Goofy New Pioneer League Rule

Maybe you remember the Pioneer League as an affiliated minor league. It was part of the MLB’s MiLB purge and is now an independent “partner” league, meaning that (like the Atlantic League), MLB can use them as an experimental lab for whatever weird rule change they want to try. The Pioneer League will be using this one: tie games will be settled by a home run derby, dubbed a “Knock Out” round. For tie games, each team designates one player each to receive 5 pitches (I presume coach or teammate pitching), and the one with the most homers wins. If still tied, two more batters are picked, etc, until the tie is broken.

I get putting a runner on second in extra innings (in the minors, don’t like it in the majors). However, I’d rather have a tie than setting a game on a gimmick like a home run derby.

5 thoughts on “Goofy New Pioneer League Rule

  1. Whatever brain donor thought up this nonsense must also be a fan of the stupid shootout rule in the NHL. At least that absurdity only takes place AFTER a 5-minute OT period.

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  2. I think minor league fans are more likely to be fans of the game played than of the team. They may be fans of the MLB team affiliated, and want to see players on their way up the ladder. I just don’t think you can lay your heart on a team that will give up their best players just as they help the team rise.

    Thus I feel many minor league fans are less focused on game result than game play. If these weird rules help the fans get home to bed on time, so be it. The problem arises when the new rule is deemed a success and applied to MLB. Then you get all the stupid arguments justifying the rule, which Raysfan explored in the recent no-hitter post.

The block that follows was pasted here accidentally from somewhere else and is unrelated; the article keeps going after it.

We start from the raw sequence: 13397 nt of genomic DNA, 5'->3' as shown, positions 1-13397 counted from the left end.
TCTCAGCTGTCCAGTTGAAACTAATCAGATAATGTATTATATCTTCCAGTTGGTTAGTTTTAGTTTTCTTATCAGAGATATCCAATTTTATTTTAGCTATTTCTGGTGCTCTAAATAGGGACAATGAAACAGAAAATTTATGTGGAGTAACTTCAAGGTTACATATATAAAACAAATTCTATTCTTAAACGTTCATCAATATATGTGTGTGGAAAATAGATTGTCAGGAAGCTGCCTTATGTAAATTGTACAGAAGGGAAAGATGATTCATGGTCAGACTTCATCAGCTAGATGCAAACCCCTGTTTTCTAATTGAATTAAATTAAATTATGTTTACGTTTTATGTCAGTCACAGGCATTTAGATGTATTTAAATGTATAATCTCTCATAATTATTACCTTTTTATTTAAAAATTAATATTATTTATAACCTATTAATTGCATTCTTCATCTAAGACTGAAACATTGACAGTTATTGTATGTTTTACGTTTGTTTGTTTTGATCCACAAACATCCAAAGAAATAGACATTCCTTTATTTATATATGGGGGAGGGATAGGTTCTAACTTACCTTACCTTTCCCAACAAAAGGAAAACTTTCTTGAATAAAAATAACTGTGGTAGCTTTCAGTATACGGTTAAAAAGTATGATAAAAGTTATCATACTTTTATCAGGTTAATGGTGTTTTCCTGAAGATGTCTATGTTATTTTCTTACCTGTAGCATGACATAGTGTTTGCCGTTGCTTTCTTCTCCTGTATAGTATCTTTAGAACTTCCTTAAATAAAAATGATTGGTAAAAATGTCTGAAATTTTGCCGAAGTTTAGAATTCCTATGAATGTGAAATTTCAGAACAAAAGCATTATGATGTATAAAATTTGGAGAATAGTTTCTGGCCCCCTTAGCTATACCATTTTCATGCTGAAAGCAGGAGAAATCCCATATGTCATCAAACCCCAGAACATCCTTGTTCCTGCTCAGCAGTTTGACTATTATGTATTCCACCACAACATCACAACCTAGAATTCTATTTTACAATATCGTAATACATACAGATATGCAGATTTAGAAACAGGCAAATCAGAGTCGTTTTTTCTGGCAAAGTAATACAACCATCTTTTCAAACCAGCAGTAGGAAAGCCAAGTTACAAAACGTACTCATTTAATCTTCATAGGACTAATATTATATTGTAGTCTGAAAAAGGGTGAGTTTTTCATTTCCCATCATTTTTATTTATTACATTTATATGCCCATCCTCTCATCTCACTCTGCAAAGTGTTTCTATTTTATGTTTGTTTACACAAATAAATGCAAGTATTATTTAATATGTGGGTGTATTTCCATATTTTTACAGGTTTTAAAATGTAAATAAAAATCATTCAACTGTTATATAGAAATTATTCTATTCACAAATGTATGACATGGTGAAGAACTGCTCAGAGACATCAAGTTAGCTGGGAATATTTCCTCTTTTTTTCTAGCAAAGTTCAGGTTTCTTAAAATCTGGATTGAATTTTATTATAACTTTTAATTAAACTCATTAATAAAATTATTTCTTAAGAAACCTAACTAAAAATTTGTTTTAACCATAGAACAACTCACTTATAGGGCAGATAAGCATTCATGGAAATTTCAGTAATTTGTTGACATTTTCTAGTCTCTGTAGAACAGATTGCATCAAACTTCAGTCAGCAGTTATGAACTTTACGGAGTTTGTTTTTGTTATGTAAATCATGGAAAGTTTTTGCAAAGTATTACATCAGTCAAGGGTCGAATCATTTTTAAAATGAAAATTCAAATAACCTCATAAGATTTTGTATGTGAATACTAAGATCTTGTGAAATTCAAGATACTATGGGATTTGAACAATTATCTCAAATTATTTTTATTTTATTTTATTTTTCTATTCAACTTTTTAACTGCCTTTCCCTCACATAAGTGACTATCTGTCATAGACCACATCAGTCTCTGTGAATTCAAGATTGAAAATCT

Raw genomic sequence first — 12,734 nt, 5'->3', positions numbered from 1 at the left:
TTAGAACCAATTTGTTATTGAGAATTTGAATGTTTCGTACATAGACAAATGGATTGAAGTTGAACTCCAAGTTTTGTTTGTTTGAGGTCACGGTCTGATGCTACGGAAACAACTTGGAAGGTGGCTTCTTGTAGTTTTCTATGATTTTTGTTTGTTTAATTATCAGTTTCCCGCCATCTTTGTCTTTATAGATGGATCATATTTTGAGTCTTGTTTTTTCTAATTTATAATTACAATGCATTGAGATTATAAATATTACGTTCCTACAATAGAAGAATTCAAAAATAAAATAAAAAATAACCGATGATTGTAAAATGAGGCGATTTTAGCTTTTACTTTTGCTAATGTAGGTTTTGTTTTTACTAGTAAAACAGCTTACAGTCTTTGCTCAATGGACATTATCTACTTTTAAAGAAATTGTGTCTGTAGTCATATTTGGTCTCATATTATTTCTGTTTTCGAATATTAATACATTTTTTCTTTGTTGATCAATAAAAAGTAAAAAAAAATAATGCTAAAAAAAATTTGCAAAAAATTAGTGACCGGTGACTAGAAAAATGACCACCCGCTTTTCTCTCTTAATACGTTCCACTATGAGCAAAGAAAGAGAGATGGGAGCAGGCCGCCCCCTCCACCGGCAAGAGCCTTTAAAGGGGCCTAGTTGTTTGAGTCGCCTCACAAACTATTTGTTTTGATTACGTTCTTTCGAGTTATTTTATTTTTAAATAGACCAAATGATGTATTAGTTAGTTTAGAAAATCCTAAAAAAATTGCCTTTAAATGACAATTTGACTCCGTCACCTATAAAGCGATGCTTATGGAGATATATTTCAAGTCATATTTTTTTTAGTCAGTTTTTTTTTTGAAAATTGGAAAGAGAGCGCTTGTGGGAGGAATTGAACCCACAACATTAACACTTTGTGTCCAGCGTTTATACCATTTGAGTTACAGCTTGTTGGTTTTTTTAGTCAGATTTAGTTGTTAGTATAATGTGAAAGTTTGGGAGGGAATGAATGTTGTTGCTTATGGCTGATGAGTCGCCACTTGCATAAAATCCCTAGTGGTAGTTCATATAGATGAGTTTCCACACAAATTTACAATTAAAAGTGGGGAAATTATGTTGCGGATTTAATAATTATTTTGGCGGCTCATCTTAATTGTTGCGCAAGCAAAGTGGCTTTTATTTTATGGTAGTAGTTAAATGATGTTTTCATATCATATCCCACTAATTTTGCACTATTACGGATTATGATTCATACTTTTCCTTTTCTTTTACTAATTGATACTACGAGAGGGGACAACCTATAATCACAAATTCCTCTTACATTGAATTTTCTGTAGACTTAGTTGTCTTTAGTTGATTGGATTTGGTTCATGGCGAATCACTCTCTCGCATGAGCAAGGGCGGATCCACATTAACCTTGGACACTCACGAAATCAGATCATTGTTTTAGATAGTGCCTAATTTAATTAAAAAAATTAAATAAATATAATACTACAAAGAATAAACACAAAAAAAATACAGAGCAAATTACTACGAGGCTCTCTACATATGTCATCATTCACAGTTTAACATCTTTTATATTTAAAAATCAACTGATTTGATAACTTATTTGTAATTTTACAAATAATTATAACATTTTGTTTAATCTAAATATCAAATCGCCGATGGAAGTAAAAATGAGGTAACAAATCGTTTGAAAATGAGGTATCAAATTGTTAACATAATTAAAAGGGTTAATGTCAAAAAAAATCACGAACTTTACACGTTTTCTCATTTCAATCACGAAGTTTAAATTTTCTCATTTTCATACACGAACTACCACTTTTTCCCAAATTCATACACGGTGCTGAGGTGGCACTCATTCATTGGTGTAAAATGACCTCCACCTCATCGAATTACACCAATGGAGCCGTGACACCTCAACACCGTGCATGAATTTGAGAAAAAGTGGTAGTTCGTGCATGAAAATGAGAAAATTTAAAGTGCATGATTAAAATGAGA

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  3. Most of the rules put in place so far to speed up the game haven’t worked. I believe that the game times have actually gone up slightly. That’s because the issues they are trying to address with the new rules are really not significant causes of long games. The biggest cause in my opinion, is the length of the commercial breaks between half innings. This won’t change because of the $$$$.

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    1. They’re also doing the wrong thing by focusing on length of games. People will happily watch baseball longer, if it’s good baseball.

      The problem is pace of play—too much dead time even without commercial breaks. Pitchers routinely take much more than the time allowed between pitches, but the umps never enforce the rule regarding this. MiLB does not have a pace of play problem…because there is a pitch clock that forces the umps to enforce the rules. Picking up the pace of play would also tend to increase balls put in play and (for those who care how long the game takes) even shorten game time a little.

      I ranted about this in my three true outcomes post a few days ago too.

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      1. I agree with you on this. Between some pitchers stepping off the rubber between every pitch and the batters who have to rearrange their gloves between every pitch even when they just took a pitch, it can add many minutes to a game. As you said, there are already rules in place for this, but they are rarely enforced.

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